Diocese of St Asaph


Diocese of St Asaph
Diocese of Saint Asaph
Location
Ecclesiastical province Wales
Archdeaconries St Asaph, Montgomery, Wrexham
Information
Cathedral St Asaph Cathedral
Current leadership
Bishop Bishop of Saint Asaph
Website
dioceseofstasaph.org.uk

The Diocese of Saint Asaph is a diocese in north-east Wales, named after Saint Asaph, its second bishop.

Contents

Geography

The Anglican Diocese of St Asaph in the north-east corner of Wales stretches from the borders of Chester in the east, to the Conwy valley in the west, to Bala in the south-west, and Newtown in the south-east. The population is in excess of half a million people.

The more populous areas are to be found along the coast and in the large conurbation of Wrexham, the principal town. The industrial areas around Wrexham and Deeside have undergone great change in the past decade or so. Where once the coal, steel and textile industries provided most of the employment, the economy is now much more diversified and one of the fastest growing in the UK. A major employer is Airbus UK (currently part of BAE Systems), while Wrexham Industrial Estate is one of the largest in Europe. North-east Wales also acts as a dormitory area for Chester Business Park, which is dominated by MBNA. This economy is ministered to by an Industrial Chaplain, a post which alternates between a Church in Wales priest and a Presbyterian Church of Wales minister.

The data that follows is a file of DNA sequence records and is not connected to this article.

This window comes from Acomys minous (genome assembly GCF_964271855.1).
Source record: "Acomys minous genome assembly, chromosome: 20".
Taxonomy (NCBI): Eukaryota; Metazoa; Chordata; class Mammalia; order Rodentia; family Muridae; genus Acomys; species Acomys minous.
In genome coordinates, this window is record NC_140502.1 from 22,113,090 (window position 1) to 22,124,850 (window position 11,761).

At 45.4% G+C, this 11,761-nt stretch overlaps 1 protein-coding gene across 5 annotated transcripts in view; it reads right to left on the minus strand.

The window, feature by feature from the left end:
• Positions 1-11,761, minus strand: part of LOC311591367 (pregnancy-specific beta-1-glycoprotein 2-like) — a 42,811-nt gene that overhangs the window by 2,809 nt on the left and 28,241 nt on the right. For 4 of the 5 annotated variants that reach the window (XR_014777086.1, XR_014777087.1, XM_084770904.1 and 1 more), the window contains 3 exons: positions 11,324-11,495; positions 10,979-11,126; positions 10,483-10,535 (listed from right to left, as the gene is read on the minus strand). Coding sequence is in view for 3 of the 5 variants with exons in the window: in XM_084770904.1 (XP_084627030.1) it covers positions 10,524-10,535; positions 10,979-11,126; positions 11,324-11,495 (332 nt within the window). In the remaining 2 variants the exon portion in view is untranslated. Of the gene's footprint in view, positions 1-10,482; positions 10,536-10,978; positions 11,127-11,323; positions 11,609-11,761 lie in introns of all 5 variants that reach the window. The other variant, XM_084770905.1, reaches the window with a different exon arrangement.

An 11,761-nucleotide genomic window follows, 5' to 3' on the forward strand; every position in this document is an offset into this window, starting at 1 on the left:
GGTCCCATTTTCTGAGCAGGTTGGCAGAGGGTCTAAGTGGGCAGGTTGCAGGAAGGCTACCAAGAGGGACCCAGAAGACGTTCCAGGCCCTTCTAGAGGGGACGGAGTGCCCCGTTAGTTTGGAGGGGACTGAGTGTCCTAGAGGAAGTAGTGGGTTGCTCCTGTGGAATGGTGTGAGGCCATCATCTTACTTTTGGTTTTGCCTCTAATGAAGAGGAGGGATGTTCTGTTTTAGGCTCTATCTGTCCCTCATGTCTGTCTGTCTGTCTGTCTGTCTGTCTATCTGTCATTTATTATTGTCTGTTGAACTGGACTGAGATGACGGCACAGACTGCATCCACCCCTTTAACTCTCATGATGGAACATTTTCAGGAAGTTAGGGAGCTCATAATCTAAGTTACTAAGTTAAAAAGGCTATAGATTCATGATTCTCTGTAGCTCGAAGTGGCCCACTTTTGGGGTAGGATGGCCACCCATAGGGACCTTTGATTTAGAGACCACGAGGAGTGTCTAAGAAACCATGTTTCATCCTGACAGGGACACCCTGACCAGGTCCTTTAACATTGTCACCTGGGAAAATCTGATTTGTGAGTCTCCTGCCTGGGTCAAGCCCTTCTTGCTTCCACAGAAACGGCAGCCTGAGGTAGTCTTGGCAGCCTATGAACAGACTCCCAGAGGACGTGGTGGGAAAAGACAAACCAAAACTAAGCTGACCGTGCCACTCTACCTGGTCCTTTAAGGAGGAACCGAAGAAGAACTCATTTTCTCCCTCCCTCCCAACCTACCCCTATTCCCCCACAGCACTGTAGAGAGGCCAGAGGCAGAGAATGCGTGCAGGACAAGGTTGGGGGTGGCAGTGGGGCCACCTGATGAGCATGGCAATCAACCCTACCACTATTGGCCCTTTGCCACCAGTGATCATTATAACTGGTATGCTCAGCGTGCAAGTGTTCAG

Most of the diocese is rural, interspersed with small market towns and village communities. The southern area of the diocese in north Powys is undergoing regional development, especially with the advent of a good number of small industries. Because of the beauty of the landscape, at holiday times there is a large influx of visitors from England and further afield. Tourism is now one of the growth industries of this area of Wales.

Traditionally, the Diocese of St Asaph extended across the border into England. However, following disestablishment in 1920, the Shropshire parishes of Criftins, Hengoed, Kinnerley, Knockin, Llanyblodwel, Llanymynech, Melverley, Morton, Oswestry, St Martins, Selattyn, Trefonen, Weston Rhyn and Whittington were transferred from the Diocese of St Asaph to the English Diocese of Lichfield.

History

This diocese was founded by St. Kentigern about the middle of the sixth century, when he was exiled from his see in Scotland. He founded a monastery called Llanelwy at the confluence of the rivers Clwyd and Elwy in north east Wales, where after his return to Scotland in 573 he was succeeded by Asaph or Asa, who was consecrated Bishop of Llanelwy.

The diocese originally coincided with the Welsh principality of Powys, but lost much territory first by the Mercian encroachment marked by Watt's dyke and again by the construction of Offa's dyke, soon after 798. Nothing is known of the history of the diocese during the disturbed period that followed. Domesday Book gives scanty particulars of a few churches but is silent as to the cathedral.